Now this doctrine of the allegorical method, or of the mystical meaning of the texts, has been strongly attacked by the Reformers, and it is something strange in our realistic philological mind. What is the reason for it? The reason for it is easily understood: it is the authority of a text, which is not adequate to our own situation but still has absolute authority. In order to make it applicable to the situation of the interpreter, it is necessary to find a meaning which is not the literal meaning. This is always done; every sermon does it with the Biblical texts, and today it is done on a large scale by some interpreters of the Old Testament who make out of it the New Testament in interpreting every word of the Old Testament as a Christological prononciamento. But this is exactly the same situation; it is something which is almost inescapable: if you have a text which is absolute authority and you know its literal meaning, and this literal meaning doesn’t say anything to you, then you use, consciously or unconsciously, a method which transfers the original meaning into an actual or existential meaning. Of course this can lead to a complete undercutting of the authority of the text. And for this reason the Lutheran Reformation reestablished the genuine or philological or literal text as the genuine authority.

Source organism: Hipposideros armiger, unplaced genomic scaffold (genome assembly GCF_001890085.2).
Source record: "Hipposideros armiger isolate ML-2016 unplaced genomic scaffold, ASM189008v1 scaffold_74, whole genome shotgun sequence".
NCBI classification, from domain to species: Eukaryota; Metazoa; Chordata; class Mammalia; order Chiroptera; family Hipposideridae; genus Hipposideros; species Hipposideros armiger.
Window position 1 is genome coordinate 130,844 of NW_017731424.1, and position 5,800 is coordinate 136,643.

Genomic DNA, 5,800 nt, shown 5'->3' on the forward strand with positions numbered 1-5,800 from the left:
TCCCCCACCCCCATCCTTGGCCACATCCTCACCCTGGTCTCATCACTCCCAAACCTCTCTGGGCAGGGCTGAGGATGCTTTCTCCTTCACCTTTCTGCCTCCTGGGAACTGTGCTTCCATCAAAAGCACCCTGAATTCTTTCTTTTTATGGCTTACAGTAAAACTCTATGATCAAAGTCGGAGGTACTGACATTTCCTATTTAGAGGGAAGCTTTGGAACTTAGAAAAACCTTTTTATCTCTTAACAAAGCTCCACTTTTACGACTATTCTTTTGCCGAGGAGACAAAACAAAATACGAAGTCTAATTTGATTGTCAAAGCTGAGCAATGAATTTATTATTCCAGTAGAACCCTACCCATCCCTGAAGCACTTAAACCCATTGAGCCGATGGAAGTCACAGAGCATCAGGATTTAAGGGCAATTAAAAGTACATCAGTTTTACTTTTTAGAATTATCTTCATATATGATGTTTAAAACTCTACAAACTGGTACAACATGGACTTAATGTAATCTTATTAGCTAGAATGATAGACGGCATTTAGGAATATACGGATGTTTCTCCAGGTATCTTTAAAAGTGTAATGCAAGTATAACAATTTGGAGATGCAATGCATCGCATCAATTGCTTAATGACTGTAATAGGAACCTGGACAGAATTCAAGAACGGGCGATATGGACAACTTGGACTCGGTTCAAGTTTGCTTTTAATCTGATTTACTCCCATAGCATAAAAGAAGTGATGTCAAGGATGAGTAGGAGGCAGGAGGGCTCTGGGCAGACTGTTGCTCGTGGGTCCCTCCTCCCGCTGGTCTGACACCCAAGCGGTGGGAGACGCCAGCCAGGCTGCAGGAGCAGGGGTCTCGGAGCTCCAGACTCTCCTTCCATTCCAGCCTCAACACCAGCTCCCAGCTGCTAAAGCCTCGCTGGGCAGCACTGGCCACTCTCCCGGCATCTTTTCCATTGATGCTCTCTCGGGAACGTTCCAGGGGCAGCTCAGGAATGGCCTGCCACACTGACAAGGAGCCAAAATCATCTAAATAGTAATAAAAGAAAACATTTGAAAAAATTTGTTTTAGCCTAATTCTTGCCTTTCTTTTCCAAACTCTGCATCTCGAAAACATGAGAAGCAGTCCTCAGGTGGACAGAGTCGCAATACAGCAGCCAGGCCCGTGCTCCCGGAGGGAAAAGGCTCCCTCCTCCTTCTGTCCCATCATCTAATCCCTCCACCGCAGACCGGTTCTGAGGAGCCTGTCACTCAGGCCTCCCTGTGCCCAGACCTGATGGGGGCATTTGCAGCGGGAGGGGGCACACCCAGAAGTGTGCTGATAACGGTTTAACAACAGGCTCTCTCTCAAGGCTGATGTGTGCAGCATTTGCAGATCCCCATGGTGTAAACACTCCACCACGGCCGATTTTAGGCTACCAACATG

But when we look at the dogmatic statements and their proof which has been taken from the Bible, in Orthodox or Fundamentalistic writings, we find immediately that they don’t do anything else except what Origen did here: they find a method for interpreting the Bible beyond itself. Only if you are scientifically completely honest can you have the literal text and then say: “This doesn’t say anything to us,” or “We say something else; we recommend beyond the text, and we don’t mean to express a hidden meaning of the text. ‘This, I think, is the only consistent attitude.